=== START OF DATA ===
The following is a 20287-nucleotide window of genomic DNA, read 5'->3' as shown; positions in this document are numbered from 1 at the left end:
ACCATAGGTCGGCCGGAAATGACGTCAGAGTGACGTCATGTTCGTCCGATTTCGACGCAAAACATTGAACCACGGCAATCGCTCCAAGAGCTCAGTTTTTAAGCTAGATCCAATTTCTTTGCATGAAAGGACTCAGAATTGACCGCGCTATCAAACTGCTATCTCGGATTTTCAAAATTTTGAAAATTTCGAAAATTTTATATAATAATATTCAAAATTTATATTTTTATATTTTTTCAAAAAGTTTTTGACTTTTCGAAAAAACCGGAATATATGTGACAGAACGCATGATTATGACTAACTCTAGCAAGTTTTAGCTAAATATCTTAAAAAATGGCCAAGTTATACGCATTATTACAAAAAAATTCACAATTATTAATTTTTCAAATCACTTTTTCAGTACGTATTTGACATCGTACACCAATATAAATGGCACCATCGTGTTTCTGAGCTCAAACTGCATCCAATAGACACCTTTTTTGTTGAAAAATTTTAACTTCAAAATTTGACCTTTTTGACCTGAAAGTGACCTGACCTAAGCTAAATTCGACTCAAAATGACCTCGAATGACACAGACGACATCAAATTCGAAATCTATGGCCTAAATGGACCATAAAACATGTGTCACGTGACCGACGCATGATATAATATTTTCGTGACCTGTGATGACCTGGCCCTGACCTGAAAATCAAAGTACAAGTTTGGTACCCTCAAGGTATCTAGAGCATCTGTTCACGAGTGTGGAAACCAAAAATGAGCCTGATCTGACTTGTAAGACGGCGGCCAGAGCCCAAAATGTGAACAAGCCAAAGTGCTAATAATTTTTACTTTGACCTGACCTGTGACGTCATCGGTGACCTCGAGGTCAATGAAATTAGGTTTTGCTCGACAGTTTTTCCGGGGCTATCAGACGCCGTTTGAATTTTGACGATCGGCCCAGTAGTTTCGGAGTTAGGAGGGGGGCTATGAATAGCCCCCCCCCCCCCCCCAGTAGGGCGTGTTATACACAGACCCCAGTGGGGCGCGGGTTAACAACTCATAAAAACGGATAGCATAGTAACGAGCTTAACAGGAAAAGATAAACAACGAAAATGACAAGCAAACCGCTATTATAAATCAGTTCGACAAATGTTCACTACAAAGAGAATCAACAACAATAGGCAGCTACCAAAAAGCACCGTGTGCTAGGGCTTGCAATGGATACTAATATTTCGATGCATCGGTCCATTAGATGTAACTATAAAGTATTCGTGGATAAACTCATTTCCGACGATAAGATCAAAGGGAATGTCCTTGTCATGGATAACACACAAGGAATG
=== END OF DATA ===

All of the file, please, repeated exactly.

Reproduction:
The following is a 20287-nucleotide window of genomic DNA, read 5'->3' as shown; positions in this document are numbered from 1 at the left end:
ACCATAGGTCGGCCGGAAATGACGTCAGAGTGACGTCATGTTCGTCCGATTTCGACGCAAAACATTGAACCACGGCAATCGCTCCAAGAGCTCAGTTTTTAAGCTAGATCCAATTTCTTTGCATGAAAGGACTCAGAATTGACCGCGCTATCAAACTGCTATCTCGGATTTTCAAAATTTTGAAAATTTCGAAAATTTTATATAATAATATTCAAAATTTATATTTTTATATTTTTTCAAAAAGTTTTTGACTTTTCGAAAAAACCGGAATATATGTGACAGAACGCATGATTATGACTAACTCTAGCAAGTTTTAGCTAAATATCTTAAAAAATGGCCAAGTTATACGCATTATTACAAAAAAATTCACAATTATTAATTTTTCAAATCACTTTTTCAGTACGTATTTGACATCGTACACCAATATAAATGGCACCATCGTGTTTCTGAGCTCAAACTGCATCCAATAGACACCTTTTTTGTTGAAAAATTTTAACTTCAAAATTTGACCTTTTTGACCTGAAAGTGACCTGACCTAAGCTAAATTCGACTCAAAATGACCTCGAATGACACAGACGACATCAAATTCGAAATCTATGGCCTAAATGGACCATAAAACATGTGTCACGTGACCGACGCATGATATAATATTTTCGTGACCTGTGATGACCTGGCCCTGACCTGAAAATCAAAGTACAAGTTTGGTACCCTCAAGGTATCTAGAGCATCTGTTCACGAGTGTGGAAACCAAAAATGAGCCTGATCTGACTTGTAAGACGGCGGCCAGAGCCCAAAATGTGAACAAGCCAAAGTGCTAATAATTTTTACTTTGACCTGACCTGTGACGTCATCGGTGACCTCGAGGTCAATGAAATTAGGTTTTGCTCGACAGTTTTTCCGGGGCTATCAGACGCCGTTTGAATTTTGACGATCGGCCCAGTAGTTTCGGAGTTAGGAGGGGGGCTATGAATAGCCCCCCCCCCCCCCCCAGTAGGGCGTGTTATACACAGACCCCAGTGGGGCGCGGGTTAACAACTCATAAAAACGGATAGCATAGTAACGAGCTTAACAGGAAAAGATAAACAACGAAAATGACAAGCAAACCGCTATTATAAATCAGTTCGACAAATGTTCACTACAAAGAGAATCAACAACAATAGGCAGCTACCAAAAAGCACCGTGTGCTAGGGCTTGCAATGGATACTAATATTTCGATGCATCGGTCCATTAGATGTAACTATAAAGTATTCGTGGATAAACTCATTTCCGACGATAAGATCAAAGGGAATGTCCTTGTCATGGATAACACACAAGGAATG